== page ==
"They were men who could not be stampeded"
That's the way the late Colonel Homer Garrison, Jr., longtime director of the Texas Department of Public Safety, once described the men who have worn the silver or gold star of the Texas Rangers, the oldest law enforcement agency in North America with statewide jurisdiction.
Rangers have a heritage that traces to the earliest days of Anglo settlement in Texas. They often have been compared to four other world-famous law enforcement agencies, the FBI, Scotland Yard, Interpol and the Royal Canadian Mounted Police.
Scores of books, from well-researched works of nonfiction to Wild West pulp novels to best-selling works of fiction, have been written about the Rangers. Over the years numerous movies, radio shows and television shows have been inspired by the Rangers.
The Rangers are part of the history of the Old West, and part of its mythology. Over the years, a distinct Ranger tradition has evolved.
As former Ranger Captain Bob Crowder once put it, "A Ranger is an officer who is able to handle any given situation without definite instructions from his commanding officer or higher authority. This ability must be proven before a man becomes a Ranger."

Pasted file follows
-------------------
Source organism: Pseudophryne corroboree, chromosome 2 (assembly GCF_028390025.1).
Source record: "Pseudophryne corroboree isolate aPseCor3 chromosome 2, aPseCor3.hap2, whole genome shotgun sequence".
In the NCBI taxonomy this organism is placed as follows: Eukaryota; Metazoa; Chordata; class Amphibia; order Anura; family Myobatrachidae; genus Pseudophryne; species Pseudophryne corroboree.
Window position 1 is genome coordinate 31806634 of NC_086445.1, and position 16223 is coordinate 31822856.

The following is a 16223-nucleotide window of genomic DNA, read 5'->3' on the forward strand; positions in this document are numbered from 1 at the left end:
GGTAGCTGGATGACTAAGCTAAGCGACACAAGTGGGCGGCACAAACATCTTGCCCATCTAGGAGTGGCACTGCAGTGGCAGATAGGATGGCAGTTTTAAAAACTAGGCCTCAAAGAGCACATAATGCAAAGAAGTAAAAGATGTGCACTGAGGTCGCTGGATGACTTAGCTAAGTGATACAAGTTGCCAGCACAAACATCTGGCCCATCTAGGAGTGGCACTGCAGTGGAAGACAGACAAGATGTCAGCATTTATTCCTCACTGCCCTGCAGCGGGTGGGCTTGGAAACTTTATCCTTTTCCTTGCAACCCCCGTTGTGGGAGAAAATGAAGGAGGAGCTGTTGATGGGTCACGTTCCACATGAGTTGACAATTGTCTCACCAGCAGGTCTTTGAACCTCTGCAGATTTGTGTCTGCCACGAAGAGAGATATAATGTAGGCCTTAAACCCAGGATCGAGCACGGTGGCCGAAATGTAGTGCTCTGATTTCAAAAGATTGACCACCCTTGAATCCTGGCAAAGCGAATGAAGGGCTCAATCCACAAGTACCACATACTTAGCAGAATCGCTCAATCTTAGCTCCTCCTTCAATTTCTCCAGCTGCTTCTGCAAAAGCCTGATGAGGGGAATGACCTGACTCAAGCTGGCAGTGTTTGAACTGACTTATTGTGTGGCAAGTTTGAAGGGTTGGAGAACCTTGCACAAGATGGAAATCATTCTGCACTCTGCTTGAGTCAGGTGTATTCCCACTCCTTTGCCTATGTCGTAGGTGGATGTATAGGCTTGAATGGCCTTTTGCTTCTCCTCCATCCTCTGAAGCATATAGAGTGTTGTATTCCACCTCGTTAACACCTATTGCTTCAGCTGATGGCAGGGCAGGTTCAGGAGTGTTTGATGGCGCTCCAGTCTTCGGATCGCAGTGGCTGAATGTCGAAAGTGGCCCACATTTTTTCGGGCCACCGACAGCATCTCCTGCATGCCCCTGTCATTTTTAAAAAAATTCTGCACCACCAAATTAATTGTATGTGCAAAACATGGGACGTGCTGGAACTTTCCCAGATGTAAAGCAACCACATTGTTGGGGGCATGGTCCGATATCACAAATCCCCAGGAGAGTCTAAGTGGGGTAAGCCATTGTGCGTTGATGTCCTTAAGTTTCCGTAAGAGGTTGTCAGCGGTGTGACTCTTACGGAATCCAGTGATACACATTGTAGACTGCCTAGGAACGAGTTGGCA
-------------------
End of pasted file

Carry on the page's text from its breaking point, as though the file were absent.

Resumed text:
That definition worked well more than 150 years ago and still fits today. Yet, unlike years ago, today Texas Rangers have access to modern communications, which keeps them in touch with the rest of the world.
But a good horse was the only fast means of travel, and the best alibi for outlaws, in the early days of the Rangers.
Despite the long history of the Rangers, the term "Texas Ranger" did not appear officially in a piece of legislation until 1874.
For the Common Defense
The Ranger story begins many years ago. In 1823, the Father of Texas, Stephen F. Austin realized the need for a body of men to protect his fledgling colony, the land settlement effort that marked the beginning of Texas' development.
On August 5, 1823, on the back of a proclamation issued by Land Commissioner Baron de Bastrop, Austin wrote that he would "...employ ten men...to act as rangers for the common defense...the wages I will give said ten men is fifteen dollars a month payable in property..."
These men, not soldiers, not even militia, "ranged" the area of Austin's colony, protecting settlers from Indians. When no threat seemed evident, the men returned to their families and land.
Despite Austin's plan to pay a group of Rangers, the defense effort continued primarily on a voluntary basis.